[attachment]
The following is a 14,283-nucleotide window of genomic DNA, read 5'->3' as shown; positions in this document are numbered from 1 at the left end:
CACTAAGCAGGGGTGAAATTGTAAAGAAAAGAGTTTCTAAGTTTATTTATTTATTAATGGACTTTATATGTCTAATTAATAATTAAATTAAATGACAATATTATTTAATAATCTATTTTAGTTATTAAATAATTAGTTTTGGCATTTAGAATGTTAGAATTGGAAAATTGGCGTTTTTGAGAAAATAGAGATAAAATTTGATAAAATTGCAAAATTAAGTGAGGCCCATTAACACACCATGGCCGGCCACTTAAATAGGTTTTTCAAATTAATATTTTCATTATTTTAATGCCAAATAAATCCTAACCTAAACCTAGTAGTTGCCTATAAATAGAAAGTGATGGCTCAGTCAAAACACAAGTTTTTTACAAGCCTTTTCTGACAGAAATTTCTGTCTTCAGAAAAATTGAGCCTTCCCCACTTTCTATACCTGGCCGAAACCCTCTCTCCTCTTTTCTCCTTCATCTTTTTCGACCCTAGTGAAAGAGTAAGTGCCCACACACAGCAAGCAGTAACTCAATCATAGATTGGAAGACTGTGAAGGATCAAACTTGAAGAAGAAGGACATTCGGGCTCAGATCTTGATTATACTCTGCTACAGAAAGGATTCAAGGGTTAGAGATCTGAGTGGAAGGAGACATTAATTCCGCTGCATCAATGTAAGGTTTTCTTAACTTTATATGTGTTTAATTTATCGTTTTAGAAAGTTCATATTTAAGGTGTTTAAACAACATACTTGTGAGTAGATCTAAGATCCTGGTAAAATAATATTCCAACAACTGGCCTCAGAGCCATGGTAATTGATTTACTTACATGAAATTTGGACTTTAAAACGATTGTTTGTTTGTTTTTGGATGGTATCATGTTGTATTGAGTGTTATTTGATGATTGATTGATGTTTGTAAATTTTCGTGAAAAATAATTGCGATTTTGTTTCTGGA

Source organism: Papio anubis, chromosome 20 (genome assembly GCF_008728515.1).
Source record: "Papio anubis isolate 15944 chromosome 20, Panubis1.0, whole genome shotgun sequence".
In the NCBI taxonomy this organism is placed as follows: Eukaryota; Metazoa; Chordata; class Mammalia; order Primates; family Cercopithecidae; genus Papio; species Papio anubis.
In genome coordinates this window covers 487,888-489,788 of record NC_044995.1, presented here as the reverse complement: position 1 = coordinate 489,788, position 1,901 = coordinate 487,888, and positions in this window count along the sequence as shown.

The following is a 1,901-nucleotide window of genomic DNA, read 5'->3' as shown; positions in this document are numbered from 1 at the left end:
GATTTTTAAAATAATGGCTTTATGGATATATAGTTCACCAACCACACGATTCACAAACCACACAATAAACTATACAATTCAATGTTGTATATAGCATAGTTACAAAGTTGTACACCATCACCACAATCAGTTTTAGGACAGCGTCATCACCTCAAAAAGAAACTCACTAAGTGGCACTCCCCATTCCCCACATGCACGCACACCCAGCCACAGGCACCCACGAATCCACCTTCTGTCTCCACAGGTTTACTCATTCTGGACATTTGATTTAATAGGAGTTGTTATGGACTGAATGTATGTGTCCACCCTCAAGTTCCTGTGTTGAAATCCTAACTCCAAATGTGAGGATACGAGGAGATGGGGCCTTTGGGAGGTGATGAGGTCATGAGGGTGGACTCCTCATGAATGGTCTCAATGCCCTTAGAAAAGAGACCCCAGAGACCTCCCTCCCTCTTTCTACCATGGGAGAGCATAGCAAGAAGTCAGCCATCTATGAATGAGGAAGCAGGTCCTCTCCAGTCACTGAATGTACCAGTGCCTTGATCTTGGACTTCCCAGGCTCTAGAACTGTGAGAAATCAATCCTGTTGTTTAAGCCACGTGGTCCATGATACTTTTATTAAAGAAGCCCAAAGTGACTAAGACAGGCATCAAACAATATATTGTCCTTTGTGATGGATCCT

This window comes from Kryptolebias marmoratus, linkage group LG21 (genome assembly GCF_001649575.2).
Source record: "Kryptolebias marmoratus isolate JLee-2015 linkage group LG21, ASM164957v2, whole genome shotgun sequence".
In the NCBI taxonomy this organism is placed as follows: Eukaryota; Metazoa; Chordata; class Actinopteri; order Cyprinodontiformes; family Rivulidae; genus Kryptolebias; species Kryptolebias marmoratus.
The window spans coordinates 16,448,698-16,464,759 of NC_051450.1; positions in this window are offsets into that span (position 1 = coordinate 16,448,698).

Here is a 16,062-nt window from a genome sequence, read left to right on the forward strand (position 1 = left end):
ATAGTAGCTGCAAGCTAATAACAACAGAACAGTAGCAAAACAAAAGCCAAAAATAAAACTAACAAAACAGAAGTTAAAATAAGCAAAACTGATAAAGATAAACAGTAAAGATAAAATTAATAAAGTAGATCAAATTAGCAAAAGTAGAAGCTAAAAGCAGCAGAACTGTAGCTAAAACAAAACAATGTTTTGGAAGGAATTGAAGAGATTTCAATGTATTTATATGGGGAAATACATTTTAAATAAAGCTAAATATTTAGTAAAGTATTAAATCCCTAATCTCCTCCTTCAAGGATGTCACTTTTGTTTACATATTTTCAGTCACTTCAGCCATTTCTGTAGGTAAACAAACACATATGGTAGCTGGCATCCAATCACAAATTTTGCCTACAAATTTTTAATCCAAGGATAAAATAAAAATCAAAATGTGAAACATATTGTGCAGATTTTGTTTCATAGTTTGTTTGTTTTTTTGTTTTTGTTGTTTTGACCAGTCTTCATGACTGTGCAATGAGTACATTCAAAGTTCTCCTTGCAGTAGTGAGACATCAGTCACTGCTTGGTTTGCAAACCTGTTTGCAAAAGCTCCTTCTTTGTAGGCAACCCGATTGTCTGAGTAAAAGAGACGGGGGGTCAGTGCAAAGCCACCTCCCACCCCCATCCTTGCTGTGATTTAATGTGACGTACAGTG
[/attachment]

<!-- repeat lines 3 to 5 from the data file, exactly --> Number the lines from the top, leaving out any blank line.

Source organism: Papio anubis, chromosome 20 (genome assembly GCF_008728515.1).
Source record: "Papio anubis isolate 15944 chromosome 20, Panubis1.0, whole genome shotgun sequence".
In the NCBI taxonomy this organism is placed as follows: Eukaryota; Metazoa; Chordata; class Mammalia; order Primates; family Cercopithecidae; genus Papio; species Papio anubis.